As Dhays states, if you use a soft shackle, you attach it each time you deploy the snubber and detach it on retrieval. These are generally stronger than the chain, and are pretty easy to make. This video helps explain how:

http://www.animatedknots.com/softshackle/index.php

What they don't show here is the desirability of really cinching down on the stop knot. I use the hydraulic hoist to put a lot of pressure on the knot before trimming the ends.

This solution depends on a snubber with a cringle on the end that allows you to attach the snubber to the chain with the soft shackle.
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Old 06-14-2017, 08:13 PM   #47
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I've always gotten by with two lines, one from each side, secured to my all chain rode with rolling hitches. I have 50' lines, and generally use about 25' per side. This allows me to pay out more rode without having to read-tie the rolling hitches if needed. Sure, it is a bit of a pain, but the hitches work well, and never fall off.

Cheer, Bill
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Old 06-14-2017, 08:43 PM   #48
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Originally Posted by Montenido View Post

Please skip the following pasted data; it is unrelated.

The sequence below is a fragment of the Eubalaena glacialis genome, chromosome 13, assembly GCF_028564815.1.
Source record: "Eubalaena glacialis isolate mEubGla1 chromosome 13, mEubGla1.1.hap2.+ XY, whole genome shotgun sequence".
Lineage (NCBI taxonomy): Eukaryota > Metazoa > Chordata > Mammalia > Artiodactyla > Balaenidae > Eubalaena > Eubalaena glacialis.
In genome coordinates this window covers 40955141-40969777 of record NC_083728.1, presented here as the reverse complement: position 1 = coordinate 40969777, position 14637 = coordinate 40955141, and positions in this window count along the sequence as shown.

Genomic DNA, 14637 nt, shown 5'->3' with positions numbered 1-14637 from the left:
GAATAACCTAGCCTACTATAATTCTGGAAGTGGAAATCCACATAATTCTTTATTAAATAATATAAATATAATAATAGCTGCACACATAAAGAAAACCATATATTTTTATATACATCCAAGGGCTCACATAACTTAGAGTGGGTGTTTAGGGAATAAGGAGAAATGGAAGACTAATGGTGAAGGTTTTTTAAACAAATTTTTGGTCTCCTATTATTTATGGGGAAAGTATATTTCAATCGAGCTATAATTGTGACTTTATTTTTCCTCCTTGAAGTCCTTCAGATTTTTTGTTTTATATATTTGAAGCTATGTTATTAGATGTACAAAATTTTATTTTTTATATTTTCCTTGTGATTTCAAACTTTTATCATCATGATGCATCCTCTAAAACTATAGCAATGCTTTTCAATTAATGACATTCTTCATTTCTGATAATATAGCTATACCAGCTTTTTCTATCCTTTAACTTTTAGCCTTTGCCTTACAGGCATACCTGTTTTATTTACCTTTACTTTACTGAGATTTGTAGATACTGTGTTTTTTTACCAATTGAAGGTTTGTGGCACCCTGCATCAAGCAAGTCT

I've always gotten by with two lines, one from each side, secured to my all chain rode with rolling hitches. I have 50' lines, and generally use about 25' per side. This allows me to pay out more rode without having to read-tie the rolling hitches if needed. Sure, it is a bit of a pain, but the hitches work well, and never fall off.

Cheer, Bill

At first I created a very heavy double braid pendant with a splice galvanized eye in one end. I used a soft shackle to connect it to the two nylon eyes of the legs of my bridle. I then just tied the pendent to the chain with a rolling hitch. It worked fine. After a while I found it just easier to use a dyneema loop and soft shackle to connect to the chair.Click image for larger version

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Old 07-18-2017, 09:54 PM   #49